Cranial nerve involvement: its role in intracranial tuberculosis


  • Baiakmenlang Synmon Department of Neurology, NEIGRIHMS, Shillong, Meghalaya, India
  • Ashok Kayal Department of Neurology, Apollo Hospital, Guwahati, Assam, India



Cranial nerve involvement, Tubercular meningitis


Background: Tubercular meningitis is the most severe form of extra pulmonary involvement. Lack of specific and sensitive test calls for a multi-displinary and combined approach to make the diagnosis at the earliest. Various factors guide us to the etiology of meningoencephalitis but cranial nerve involvement has the highest predictive value.

Methods: A prospective study from August 2013 to September 2015 carried in GMCH, Guwahati where 93 patients of intracranial tuberculosis was included.

Results: This present   study comprised of 36 females (38.7%) and 57 males (61.3%) with a mean age of   32.3±17.05 and a range of 2-72 years. The typical clinicalfeatures of meningitis was found in 78.6%. Focal neurological deficit and cranial nerve involvement was seen in 40 (43%) and 58 (62.4%) respectively. Among the cranial nerves (CN), the most commonly involved is the 2nd CN seen in 33 (35.5%), followed by 6th (16.1%), 7th (11.8%), 3rd (7.5%), 8th (3.2%), 9th  and 10th, (2.2%) 4th (1.1%) and 5th (1.1%). Six patients developed visual loss and two patients hearing loss as sequelae. The presence of cranial nerve involvement and focal neurological deficit was shown to be associated with a poor prognosis (p value=0.04**, significant; Fisher’s exact test).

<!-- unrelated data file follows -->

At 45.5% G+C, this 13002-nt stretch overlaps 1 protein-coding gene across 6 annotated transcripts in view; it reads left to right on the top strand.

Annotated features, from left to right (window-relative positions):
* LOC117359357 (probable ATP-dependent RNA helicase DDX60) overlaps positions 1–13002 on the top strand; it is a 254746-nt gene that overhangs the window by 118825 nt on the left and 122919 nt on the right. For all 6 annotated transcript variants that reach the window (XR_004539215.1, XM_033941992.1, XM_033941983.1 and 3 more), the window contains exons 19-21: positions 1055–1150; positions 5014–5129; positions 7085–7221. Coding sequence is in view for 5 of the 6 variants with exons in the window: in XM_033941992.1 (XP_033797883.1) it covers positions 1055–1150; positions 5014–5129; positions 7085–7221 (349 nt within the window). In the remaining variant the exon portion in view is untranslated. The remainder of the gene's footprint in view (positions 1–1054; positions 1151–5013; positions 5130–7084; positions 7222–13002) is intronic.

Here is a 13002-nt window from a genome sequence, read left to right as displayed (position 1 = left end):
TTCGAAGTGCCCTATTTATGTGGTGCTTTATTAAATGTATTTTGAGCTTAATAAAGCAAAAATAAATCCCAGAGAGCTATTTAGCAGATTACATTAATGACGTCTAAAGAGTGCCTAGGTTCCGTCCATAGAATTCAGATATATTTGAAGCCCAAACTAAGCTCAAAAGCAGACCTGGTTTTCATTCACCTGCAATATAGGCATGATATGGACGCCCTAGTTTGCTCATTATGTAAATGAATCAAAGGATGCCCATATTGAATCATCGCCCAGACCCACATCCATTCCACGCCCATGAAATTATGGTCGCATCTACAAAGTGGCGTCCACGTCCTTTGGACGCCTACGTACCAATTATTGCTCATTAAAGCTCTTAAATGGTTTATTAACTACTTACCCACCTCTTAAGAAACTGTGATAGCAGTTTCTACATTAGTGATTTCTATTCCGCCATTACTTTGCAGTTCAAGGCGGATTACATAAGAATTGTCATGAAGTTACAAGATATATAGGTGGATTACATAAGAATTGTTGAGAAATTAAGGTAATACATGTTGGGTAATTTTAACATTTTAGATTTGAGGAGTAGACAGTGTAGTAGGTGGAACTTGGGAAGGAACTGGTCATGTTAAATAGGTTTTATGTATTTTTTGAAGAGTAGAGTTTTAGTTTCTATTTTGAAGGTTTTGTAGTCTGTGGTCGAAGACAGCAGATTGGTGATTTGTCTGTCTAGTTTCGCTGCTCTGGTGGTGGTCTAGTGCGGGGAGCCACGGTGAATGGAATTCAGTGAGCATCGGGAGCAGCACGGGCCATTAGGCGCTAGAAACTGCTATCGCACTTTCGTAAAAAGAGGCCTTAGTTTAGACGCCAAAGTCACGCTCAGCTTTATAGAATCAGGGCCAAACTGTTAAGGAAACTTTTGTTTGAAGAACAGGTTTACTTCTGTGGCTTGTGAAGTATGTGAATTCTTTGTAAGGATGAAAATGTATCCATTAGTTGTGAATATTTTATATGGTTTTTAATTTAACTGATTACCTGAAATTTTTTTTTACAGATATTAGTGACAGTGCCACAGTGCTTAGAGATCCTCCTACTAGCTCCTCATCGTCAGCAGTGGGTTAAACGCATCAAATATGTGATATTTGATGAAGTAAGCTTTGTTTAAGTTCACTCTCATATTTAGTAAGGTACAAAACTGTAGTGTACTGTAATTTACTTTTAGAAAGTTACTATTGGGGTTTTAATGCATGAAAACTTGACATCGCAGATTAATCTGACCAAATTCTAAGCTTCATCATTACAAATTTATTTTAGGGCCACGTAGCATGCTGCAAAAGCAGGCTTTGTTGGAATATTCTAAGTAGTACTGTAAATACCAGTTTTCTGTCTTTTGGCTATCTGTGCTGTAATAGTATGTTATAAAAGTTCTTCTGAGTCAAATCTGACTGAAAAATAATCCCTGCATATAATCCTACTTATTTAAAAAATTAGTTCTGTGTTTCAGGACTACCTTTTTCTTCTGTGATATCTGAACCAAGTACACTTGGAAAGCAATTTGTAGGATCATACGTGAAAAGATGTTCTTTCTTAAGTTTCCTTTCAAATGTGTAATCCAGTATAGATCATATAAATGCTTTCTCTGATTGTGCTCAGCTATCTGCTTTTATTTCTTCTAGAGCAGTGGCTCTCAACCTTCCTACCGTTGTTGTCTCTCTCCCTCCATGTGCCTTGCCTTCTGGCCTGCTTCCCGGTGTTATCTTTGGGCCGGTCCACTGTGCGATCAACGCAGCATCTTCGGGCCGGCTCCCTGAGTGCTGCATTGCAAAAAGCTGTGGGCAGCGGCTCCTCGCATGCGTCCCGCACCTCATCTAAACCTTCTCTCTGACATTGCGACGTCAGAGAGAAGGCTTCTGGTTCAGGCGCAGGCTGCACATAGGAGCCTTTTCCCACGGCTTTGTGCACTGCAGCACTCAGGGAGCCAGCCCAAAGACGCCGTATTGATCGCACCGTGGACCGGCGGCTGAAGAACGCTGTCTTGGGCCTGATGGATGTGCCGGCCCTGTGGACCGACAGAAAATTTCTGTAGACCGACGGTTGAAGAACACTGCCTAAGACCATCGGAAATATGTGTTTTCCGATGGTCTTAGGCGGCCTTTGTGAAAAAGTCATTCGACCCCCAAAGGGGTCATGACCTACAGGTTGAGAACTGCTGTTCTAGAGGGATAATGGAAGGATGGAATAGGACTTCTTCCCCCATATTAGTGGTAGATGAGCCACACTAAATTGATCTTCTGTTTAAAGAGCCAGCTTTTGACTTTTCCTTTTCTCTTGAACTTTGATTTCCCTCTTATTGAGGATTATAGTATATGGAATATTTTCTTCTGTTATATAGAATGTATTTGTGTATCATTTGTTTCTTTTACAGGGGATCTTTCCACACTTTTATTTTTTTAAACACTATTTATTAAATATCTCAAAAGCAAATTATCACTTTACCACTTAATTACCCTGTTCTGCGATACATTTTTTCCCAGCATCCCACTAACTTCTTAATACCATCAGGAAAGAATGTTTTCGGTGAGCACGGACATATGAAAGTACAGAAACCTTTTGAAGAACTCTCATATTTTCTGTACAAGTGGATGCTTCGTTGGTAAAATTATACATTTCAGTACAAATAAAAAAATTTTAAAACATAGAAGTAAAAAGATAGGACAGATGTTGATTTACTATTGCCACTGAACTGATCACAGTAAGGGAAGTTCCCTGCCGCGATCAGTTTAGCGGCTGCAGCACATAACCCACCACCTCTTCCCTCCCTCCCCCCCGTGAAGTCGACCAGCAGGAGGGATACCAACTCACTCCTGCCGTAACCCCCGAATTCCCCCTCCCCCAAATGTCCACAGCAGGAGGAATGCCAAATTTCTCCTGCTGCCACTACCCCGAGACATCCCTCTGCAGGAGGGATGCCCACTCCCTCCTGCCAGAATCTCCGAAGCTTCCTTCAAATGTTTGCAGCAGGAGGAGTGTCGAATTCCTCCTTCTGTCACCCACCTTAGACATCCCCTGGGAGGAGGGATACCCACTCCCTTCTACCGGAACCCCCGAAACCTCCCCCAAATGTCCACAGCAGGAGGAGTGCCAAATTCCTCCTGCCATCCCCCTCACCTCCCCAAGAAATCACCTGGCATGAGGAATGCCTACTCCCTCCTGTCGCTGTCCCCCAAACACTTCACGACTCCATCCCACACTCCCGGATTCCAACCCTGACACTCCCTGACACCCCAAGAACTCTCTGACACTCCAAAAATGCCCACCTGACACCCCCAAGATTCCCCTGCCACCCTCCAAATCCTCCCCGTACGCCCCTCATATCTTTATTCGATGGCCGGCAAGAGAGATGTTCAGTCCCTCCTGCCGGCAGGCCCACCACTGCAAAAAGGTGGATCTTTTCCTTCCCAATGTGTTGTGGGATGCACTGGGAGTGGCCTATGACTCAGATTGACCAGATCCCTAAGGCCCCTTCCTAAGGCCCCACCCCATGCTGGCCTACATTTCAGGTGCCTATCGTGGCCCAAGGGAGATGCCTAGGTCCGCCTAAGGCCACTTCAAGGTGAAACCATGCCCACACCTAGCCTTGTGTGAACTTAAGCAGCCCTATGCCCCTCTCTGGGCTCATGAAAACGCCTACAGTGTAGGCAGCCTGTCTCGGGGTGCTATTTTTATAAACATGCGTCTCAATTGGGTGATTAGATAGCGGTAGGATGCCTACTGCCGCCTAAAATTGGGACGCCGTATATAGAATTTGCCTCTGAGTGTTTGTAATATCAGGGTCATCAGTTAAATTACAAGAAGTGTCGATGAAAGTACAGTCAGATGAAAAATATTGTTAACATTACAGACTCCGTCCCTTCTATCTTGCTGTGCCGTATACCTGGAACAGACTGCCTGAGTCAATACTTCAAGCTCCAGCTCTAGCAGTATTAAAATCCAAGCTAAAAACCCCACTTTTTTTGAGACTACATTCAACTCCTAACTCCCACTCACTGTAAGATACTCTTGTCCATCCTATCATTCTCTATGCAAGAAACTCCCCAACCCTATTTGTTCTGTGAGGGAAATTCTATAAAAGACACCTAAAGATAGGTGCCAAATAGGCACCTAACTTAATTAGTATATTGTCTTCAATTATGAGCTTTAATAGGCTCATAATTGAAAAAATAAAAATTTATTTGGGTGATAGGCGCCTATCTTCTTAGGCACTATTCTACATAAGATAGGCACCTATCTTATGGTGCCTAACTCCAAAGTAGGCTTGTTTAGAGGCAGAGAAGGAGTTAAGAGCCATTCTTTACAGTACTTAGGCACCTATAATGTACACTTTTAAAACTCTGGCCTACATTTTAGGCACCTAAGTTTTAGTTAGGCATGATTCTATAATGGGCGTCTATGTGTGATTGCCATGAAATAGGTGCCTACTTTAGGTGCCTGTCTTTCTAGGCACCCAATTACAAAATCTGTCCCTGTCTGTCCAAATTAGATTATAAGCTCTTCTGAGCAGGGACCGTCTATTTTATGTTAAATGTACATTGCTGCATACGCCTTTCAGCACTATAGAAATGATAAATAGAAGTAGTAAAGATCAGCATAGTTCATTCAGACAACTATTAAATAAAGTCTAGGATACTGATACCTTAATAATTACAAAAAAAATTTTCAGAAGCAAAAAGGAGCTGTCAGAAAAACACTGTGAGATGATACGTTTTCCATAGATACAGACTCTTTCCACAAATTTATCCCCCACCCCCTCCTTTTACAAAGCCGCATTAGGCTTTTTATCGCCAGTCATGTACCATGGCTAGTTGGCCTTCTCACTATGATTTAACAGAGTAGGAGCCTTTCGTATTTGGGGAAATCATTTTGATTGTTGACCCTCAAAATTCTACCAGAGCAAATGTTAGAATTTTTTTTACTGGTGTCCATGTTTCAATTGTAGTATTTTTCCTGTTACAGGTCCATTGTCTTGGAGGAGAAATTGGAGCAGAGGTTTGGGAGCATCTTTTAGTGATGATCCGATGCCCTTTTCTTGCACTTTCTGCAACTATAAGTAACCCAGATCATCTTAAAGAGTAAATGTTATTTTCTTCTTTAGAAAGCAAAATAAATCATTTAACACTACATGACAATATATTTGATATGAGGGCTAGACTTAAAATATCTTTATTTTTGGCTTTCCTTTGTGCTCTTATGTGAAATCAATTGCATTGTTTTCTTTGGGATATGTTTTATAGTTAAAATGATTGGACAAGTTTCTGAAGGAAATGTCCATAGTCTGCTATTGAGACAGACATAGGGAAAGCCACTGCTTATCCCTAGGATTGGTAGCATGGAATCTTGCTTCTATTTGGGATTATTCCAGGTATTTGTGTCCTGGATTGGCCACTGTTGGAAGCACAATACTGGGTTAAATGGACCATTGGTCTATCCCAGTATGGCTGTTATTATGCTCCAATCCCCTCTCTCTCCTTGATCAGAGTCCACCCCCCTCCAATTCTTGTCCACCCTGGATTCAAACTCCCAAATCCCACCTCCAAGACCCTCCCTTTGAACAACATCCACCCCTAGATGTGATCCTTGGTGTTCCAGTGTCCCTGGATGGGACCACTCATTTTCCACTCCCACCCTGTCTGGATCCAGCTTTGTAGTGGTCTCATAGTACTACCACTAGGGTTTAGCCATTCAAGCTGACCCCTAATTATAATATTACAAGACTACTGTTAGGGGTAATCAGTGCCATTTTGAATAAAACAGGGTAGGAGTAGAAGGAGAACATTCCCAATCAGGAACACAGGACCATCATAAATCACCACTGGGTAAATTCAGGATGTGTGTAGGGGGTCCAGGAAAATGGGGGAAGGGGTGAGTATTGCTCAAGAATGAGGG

Conclusions: Bedside clinical examination of patients of meningoencephalitis to detect cranial nerve involvement will definitely help us with the diagnosis and prognosis of tubercular meningitis.

Author Biography

Baiakmenlang Synmon, Department of Neurology, NEIGRIHMS, Shillong, Meghalaya, India



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How to Cite

Synmon, B., & Kayal, A. (2020). Cranial nerve involvement: its role in intracranial tuberculosis. International Journal of Research in Medical Sciences, 9(1), 196–199.



Original Research Articles